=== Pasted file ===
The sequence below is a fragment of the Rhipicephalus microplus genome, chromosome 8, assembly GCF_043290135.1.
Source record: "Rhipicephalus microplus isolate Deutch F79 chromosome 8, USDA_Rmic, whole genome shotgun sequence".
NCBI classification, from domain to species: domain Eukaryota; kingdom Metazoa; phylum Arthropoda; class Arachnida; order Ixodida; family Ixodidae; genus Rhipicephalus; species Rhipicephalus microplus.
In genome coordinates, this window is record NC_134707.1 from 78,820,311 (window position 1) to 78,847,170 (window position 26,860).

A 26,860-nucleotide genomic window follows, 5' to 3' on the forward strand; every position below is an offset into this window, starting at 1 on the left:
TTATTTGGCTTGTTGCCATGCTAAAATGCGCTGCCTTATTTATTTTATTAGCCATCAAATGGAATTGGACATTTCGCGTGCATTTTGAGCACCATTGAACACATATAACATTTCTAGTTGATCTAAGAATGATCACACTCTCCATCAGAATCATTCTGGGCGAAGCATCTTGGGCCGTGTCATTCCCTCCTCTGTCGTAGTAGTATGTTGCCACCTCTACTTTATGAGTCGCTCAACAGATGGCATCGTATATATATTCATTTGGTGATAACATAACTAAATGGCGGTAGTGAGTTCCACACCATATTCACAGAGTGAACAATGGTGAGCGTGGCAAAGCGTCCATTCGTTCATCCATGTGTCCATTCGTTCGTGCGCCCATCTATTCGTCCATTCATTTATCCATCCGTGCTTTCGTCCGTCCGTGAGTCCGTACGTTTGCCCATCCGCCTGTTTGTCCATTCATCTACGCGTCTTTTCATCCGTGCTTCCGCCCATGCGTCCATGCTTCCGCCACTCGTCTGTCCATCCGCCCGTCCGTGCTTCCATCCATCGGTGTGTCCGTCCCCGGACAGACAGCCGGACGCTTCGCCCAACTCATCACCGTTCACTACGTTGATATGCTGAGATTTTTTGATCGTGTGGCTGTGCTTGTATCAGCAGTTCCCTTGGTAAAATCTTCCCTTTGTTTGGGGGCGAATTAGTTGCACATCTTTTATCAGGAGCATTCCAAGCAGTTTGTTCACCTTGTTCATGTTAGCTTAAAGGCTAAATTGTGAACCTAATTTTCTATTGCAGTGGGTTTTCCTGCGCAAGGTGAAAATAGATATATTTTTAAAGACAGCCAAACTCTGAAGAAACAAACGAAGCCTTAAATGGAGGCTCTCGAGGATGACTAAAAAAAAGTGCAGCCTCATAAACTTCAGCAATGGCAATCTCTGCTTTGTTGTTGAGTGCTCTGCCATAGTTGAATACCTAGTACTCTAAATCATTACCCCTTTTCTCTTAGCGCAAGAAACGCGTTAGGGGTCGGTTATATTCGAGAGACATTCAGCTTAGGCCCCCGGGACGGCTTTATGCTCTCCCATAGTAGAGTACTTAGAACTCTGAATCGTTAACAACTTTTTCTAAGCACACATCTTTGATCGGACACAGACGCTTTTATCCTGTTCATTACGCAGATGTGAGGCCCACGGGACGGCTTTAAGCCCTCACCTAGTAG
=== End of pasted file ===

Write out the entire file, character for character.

The sequence below is a fragment of the Rhipicephalus microplus genome, chromosome 8, assembly GCF_043290135.1.
Source record: "Rhipicephalus microplus isolate Deutch F79 chromosome 8, USDA_Rmic, whole genome shotgun sequence".
NCBI classification, from domain to species: domain Eukaryota; kingdom Metazoa; phylum Arthropoda; class Arachnida; order Ixodida; family Ixodidae; genus Rhipicephalus; species Rhipicephalus microplus.
In genome coordinates, this window is record NC_134707.1 from 78,820,311 (window position 1) to 78,847,170 (window position 26,860).

A 26,860-nucleotide genomic window follows, 5' to 3' on the forward strand; every position below is an offset into this window, starting at 1 on the left:
TTATTTGGCTTGTTGCCATGCTAAAATGCGCTGCCTTATTTATTTTATTAGCCATCAAATGGAATTGGACATTTCGCGTGCATTTTGAGCACCATTGAACACATATAACATTTCTAGTTGATCTAAGAATGATCACACTCTCCATCAGAATCATTCTGGGCGAAGCATCTTGGGCCGTGTCATTCCCTCCTCTGTCGTAGTAGTATGTTGCCACCTCTACTTTATGAGTCGCTCAACAGATGGCATCGTATATATATTCATTTGGTGATAACATAACTAAATGGCGGTAGTGAGTTCCACACCATATTCACAGAGTGAACAATGGTGAGCGTGGCAAAGCGTCCATTCGTTCATCCATGTGTCCATTCGTTCGTGCGCCCATCTATTCGTCCATTCATTTATCCATCCGTGCTTTCGTCCGTCCGTGAGTCCGTACGTTTGCCCATCCGCCTGTTTGTCCATTCATCTACGCGTCTTTTCATCCGTGCTTCCGCCCATGCGTCCATGCTTCCGCCACTCGTCTGTCCATCCGCCCGTCCGTGCTTCCATCCATCGGTGTGTCCGTCCCCGGACAGACAGCCGGACGCTTCGCCCAACTCATCACCGTTCACTACGTTGATATGCTGAGATTTTTTGATCGTGTGGCTGTGCTTGTATCAGCAGTTCCCTTGGTAAAATCTTCCCTTTGTTTGGGGGCGAATTAGTTGCACATCTTTTATCAGGAGCATTCCAAGCAGTTTGTTCACCTTGTTCATGTTAGCTTAAAGGCTAAATTGTGAACCTAATTTTCTATTGCAGTGGGTTTTCCTGCGCAAGGTGAAAATAGATATATTTTTAAAGACAGCCAAACTCTGAAGAAACAAACGAAGCCTTAAATGGAGGCTCTCGAGGATGACTAAAAAAAAGTGCAGCCTCATAAACTTCAGCAATGGCAATCTCTGCTTTGTTGTTGAGTGCTCTGCCATAGTTGAATACCTAGTACTCTAAATCATTACCCCTTTTCTCTTAGCGCAAGAAACGCGTTAGGGGTCGGTTATATTCGAGAGACATTCAGCTTAGGCCCCCGGGACGGCTTTATGCTCTCCCATAGTAGAGTACTTAGAACTCTGAATCGTTAACAACTTTTTCTAAGCACACATCTTTGATCGGACACAGACGCTTTTATCCTGTTCATTACGCAGATGTGAGGCCCACGGGACGGCTTTAAGCCCTCACCTAGTAG